Nov 16, 2013

Tips for Bulk Buying Beef & Storage

Buying meat in bulk saves time and money.  I highly recommend it.  Even better is if someone gives it to you.

My husband just took a whirlwind 10-hour-each-way-trip to Kentucky to pick up beef from my dad (who has a farm).  Dad raised the steer and gave me half.  My friend, HB, got to pay for her half.  On the hoof, our steer weighed about 900 pounds and Dad paid the processor for packaging 420 pounds of meat.

This is what half a steer looks like in a deep freezer.  
HB took inventory as she was putting her meat in the freezer.  I didn't make an inventory list of mine, but am sure my half of the beef is very similar.

41 pkg ground beef (each package contains an average of 1.5 pounds of beef)
7 huge bags bones (each bag is about 5 pounds) 
17 roasts (each roast is around 3 pounds) 
5 pkg stew meat (about 1 pound each package) 
5 pkg liver (about 1 pound a package) 
22 pkg steak (each package is around 1.5 pounds) 

In addition, I got the tongue, heart, and eyes.

My husband took the back seats out of our mini-van and filled it with coolers. Three giant coolers ~4 feet long and 4 others, regular sized.

Once he returned with the beef, HB and I unpacked each cooler and did a simple "one for me, one for you" kind of separation.

For the most part it was very even.  Since it was vacuum packed in plastic, we could see the amount of fat and bones and could compare packages.  For instance, at one point we bundled 3 fatty roasts with big bones and the other person got 2 roasts with less bones.  

Vacuum packaging is more expensive than freezer paper but a worthy investment since it will prolong the freshness of your meat.  Plus there is the benefit of being able to see inside the package without opening it.

For easy access, I collected my steaks in a box.

 And organized the roasts all together, too.
The top shelf is corn and green beans (thanks, Mom!) with a few roasts.

The second shelf is for roasts, and the third shelf houses the steaks.  The drawer at the bottom collects packages of ground beef.
In the door I have a few containers of beef stock, made a few weeks ago, along with more ground beef and stew meat.
Also in the garage is a side by side refrigerator in which I store bones and offal (liver, heart, tongue.)  This refrigerator was in the garage when we moved in two years ago and I'm not certain of it's reliability so I don't keep precious meat in it.
The next two pictures are of HB's freezers.  This one is her kitchen freezer.
 And this is the deep freezer.
When I pulled these bags of bones from the coolers, my mouth started to water - thinking of all the yummy beef broth and soups this winter.
From the processor, I requested the tongue.  Yes I did.  Here's a recipe.  I've already indoctrinated my 3.5 year old.  She went to bed saying, "Tongue is good!"  My 8-year-old, on the other hand, is not convinced.  I don't plan on letting them know when I cook it.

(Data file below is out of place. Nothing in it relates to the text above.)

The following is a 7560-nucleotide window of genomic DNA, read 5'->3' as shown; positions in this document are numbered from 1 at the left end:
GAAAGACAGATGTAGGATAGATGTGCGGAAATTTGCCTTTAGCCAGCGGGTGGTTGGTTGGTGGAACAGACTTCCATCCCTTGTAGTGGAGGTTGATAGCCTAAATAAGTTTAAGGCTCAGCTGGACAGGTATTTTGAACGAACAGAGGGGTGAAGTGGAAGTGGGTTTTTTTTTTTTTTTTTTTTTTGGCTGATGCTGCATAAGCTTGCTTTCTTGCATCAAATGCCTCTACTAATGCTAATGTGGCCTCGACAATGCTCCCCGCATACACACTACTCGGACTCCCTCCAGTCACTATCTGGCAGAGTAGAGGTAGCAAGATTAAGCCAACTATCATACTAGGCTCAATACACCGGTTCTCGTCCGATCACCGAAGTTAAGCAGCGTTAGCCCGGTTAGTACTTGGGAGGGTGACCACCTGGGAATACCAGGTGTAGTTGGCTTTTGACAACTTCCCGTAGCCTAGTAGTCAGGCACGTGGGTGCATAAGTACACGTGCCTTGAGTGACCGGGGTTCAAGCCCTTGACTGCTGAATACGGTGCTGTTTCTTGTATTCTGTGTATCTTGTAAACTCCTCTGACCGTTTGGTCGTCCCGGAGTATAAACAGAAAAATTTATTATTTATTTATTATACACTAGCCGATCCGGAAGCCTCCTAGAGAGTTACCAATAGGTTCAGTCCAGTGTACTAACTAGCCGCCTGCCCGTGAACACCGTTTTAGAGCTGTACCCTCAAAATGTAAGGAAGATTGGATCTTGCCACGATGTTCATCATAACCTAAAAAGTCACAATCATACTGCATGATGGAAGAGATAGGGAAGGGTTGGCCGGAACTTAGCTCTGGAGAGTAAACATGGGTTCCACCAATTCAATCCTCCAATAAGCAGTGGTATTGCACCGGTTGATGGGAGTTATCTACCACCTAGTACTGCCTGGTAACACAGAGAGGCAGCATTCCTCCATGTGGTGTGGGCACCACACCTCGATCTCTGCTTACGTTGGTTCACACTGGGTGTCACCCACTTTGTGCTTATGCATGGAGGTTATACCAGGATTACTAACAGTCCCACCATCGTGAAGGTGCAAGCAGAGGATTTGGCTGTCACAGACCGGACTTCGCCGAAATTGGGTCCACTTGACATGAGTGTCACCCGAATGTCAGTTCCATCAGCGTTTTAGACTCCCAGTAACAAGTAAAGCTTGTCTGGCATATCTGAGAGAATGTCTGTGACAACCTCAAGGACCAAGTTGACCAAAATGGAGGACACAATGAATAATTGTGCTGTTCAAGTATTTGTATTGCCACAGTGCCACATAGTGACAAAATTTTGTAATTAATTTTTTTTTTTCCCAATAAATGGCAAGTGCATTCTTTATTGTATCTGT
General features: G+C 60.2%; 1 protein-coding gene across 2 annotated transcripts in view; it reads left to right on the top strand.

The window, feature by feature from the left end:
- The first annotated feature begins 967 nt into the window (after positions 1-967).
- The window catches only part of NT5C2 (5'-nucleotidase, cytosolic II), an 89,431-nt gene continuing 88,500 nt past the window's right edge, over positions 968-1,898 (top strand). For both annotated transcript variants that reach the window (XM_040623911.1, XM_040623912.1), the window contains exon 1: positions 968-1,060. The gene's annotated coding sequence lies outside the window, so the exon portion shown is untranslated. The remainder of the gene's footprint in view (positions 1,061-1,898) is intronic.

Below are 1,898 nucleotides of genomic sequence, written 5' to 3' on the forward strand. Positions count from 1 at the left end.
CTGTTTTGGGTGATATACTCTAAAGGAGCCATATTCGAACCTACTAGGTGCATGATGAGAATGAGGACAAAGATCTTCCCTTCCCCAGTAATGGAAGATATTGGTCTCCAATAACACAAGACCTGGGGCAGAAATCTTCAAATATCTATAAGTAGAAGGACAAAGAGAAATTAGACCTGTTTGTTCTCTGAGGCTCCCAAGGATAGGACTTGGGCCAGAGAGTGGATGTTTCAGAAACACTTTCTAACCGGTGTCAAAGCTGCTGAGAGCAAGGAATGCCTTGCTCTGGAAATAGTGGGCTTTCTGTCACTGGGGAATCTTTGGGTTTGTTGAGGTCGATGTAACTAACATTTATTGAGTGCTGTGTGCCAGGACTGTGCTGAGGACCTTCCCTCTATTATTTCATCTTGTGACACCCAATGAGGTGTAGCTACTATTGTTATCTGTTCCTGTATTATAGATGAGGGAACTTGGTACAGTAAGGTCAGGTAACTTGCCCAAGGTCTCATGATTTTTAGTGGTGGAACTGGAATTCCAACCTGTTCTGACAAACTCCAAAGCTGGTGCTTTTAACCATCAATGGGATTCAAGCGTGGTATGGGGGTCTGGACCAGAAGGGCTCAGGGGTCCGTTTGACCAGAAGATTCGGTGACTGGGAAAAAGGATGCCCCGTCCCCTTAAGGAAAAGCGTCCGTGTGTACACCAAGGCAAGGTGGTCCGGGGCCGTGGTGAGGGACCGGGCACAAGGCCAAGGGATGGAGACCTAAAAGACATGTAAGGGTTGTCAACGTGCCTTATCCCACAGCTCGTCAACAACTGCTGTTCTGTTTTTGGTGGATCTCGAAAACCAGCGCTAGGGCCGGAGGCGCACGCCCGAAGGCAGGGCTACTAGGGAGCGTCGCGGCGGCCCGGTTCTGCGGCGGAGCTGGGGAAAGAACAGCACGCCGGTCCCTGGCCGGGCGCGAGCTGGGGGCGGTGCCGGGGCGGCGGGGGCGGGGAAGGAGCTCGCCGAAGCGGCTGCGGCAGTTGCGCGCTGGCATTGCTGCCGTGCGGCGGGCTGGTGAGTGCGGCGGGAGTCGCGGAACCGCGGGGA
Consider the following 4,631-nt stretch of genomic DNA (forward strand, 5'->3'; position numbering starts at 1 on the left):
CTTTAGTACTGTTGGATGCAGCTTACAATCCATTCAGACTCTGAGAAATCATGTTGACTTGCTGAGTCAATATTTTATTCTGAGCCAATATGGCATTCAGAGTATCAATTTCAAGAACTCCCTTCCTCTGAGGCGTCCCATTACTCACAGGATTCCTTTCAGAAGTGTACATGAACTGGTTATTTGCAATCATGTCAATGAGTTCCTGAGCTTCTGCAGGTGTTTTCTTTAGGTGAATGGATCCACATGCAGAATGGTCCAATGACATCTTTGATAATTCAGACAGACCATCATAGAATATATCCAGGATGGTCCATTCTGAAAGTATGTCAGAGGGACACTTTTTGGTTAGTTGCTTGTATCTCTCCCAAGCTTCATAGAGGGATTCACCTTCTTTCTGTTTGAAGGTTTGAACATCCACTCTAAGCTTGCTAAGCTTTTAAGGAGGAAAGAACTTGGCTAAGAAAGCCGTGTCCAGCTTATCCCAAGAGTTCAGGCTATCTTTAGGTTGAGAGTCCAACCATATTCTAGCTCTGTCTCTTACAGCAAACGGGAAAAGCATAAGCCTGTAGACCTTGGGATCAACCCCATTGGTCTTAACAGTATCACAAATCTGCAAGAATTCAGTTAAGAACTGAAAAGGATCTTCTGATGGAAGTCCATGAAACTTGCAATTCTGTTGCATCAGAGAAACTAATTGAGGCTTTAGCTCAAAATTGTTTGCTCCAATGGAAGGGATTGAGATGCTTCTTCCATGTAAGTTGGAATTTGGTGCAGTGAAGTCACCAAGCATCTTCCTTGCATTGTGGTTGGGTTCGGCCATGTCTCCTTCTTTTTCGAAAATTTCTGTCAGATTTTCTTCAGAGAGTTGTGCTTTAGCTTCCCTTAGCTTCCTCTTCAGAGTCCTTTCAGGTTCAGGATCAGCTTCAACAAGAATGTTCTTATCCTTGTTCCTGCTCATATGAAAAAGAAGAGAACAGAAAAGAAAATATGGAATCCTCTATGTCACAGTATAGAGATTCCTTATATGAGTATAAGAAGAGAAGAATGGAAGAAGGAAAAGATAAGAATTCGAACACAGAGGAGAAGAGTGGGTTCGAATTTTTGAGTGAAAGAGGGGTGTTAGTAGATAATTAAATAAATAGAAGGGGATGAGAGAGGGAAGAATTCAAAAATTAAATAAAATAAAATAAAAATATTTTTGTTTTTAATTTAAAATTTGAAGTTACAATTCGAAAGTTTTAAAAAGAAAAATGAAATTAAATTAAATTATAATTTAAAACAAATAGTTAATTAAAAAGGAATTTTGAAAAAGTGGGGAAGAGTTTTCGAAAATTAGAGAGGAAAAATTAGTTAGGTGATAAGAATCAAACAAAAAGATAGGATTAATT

We also requested to keep the eyes.  We're weird homeschoolers, ya know.  Dissection here we come!
If purchasing beef is in your future, there are a few things you should know.  Of course you'll want to talk with your farmer and ask about their relationship with their processor.  Chances are, the farmer will have the gig figured out and lead you along.

My dad has used the same "good ol' boy" meat processor in eastern Kentucky for years.  As in, it is a small operation and they process a LOT of deer this time of year.  I visited it a few years ago and thought I wrote a blog post about it but cannot find it now.

Last year I got more cube steak than I wanted.  This year I wrote out exactly which cuts I wanted and in which quantity.  And it came exactly how I asked for it.  I'm thrilled!  Below is the list my dad printed and took to the processor.
The cuts we want are:
1. roasts (~3-5 lb packages)
2. steaks (~1 inch thick)
3. stew meat (~2lb pkg)
4. ground - 80-85% lean.  I want it fatty enough so that hamburgers stick together on the grill.
5. bones for stock making, especially
  - oxtail
  - shank bones (3-5inch pieces in 3-5 lb packages)
  - any other bones the butcher knows of that would be good for soup.
6. no round steaks. (John says there's a round roast and that is OK)
7. both eyes, and they can be packaged together (for homeschool dissection)
8. liver - however they usually package - I think I remember: slices in 1 pound packages
9. tongue - yes, I'm going to try it.

In the past, I have asked for the extra fat to render as tallow.  It is a nutritious and delicious fat to use when cooking - especially frying potatoes!  But, with a baby who has been all consuming this last year, I decided to forgo the tallow-making this year.  I can't do it all.

Some people prefer extra lean ground beef.  Me, I'm not afraid of fat.  I actually like it in great quantities, as long as it is healthy fat.  If you try to make a hamburger for the grill from lean burger, it will fall apart.  And you will cry if your burger falls into the coals of your grill.

If you have a dog, you can ask for any extra bones for it.

What other advice would you give to someone looking to buy meat in bulk?

Previous posts of interest:
Benefits of Bulk Buying Local Meat - by Tracy Youngblood
How to Buy Local Meat in Bulk - by Lisa Lipe

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